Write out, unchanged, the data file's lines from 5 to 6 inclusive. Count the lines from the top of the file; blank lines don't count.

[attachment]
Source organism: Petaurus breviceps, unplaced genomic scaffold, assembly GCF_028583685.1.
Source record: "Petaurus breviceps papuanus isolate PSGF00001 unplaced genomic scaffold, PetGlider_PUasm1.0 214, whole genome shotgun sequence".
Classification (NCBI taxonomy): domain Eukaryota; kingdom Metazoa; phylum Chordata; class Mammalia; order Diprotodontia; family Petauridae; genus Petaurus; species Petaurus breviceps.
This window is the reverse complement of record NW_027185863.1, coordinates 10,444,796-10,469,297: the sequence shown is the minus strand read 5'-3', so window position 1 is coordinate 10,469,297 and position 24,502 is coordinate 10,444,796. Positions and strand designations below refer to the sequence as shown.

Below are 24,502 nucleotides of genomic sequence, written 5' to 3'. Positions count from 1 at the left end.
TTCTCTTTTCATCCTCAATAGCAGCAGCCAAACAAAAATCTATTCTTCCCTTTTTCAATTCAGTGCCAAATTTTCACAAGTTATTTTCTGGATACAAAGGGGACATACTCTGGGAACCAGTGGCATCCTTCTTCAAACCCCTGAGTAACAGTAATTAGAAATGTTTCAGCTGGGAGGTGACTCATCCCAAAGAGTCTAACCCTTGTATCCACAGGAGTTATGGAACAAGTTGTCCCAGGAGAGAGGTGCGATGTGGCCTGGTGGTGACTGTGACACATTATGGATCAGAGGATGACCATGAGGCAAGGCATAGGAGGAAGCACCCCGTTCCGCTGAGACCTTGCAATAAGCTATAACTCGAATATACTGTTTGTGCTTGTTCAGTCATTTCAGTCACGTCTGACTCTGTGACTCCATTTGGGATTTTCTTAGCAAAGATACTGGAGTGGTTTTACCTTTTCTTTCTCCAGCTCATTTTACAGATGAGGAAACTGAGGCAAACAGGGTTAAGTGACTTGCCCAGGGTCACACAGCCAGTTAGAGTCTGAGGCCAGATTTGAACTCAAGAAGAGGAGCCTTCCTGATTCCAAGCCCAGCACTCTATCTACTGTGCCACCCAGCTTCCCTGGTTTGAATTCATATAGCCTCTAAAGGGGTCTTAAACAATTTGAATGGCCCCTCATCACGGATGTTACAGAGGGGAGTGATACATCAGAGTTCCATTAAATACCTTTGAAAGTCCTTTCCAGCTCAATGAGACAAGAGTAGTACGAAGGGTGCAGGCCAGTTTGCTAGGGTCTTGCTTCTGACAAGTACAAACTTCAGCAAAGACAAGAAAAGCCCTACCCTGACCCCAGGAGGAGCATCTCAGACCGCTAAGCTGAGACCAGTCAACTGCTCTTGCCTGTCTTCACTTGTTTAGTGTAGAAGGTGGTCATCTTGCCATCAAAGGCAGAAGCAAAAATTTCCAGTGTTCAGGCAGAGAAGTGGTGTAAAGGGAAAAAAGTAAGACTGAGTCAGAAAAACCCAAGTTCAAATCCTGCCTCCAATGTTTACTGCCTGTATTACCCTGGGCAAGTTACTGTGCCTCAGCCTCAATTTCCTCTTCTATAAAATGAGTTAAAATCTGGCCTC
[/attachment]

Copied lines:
Below are 24,502 nucleotides of genomic sequence, written 5' to 3'. Positions count from 1 at the left end.
TTCTCTTTTCATCCTCAATAGCAGCAGCCAAACAAAAATCTATTCTTCCCTTTTTCAATTCAGTGCCAAATTTTCACAAGTTATTTTCTGGATACAAAGGGGACATACTCTGGGAACCAGTGGCATCCTTCTTCAAACCCCTGAGTAACAGTAATTAGAAATGTTTCAGCTGGGAGGTGACTCATCCCAAAGAGTCTAACCCTTGTATCCACAGGAGTTATGGAACAAGTTGTCCCAGGAGAGAGGTGCGATGTGGCCTGGTGGTGACTGTGACACATTATGGATCAGAGGATGACCATGAGGCAAGGCATAGGAGGAAGCACCCCGTTCCGCTGAGACCTTGCAATAAGCTATAACTCGAATATACTGTTTGTGCTTGTTCAGTCATTTCAGTCACGTCTGACTCTGTGACTCCATTTGGGATTTTCTTAGCAAAGATACTGGAGTGGTTTTACCTTTTCTTTCTCCAGCTCATTTTACAGATGAGGAAACTGAGGCAAACAGGGTTAAGTGACTTGCCCAGGGTCACACAGCCAGTTAGAGTCTGAGGCCAGATTTGAACTCAAGAAGAGGAGCCTTCCTGATTCCAAGCCCAGCACTCTATCTACTGTGCCACCCAGCTTCCCTGGTTTGAATTCATATAGCCTCTAAAGGGGTCTTAAACAATTTGAATGGCCCCTCATCACGGATGTTACAGAGGGGAGTGATACATCAGAGTTCCATTAAATACCTTTGAAAGTCCTTTCCAGCTCAATGAGACAAGAGTAGTACGAAGGGTGCAGGCCAGTTTGCTAGGGTCTTGCTTCTGACAAGTACAAACTTCAGCAAAGACAAGAAAAGCCCTACCCTGACCCCAGGAGGAGCATCTCAGACCGCTAAGCTGAGACCAGTCAACTGCTCTTGCCTGTCTTCACTTGTTTAGTGTAGAAGGTGGTCATCTTGCCATCAAAGGCAGAAGCAAAAATTTCCAGTGTTCAGGCAGAGAAGTGGTGTAAAGGGAAAAAAGTAAGACTGAGTCAGAAAAACCCAAGTTCAAATCCTGCCTCCAATGTTTACTGCCTGTATTACCCTGGGCAAGTTACTGTGCCTCAGCCTCAATTTCCTCTTCTATAAAATGAGTTAAAATCTGGCCTC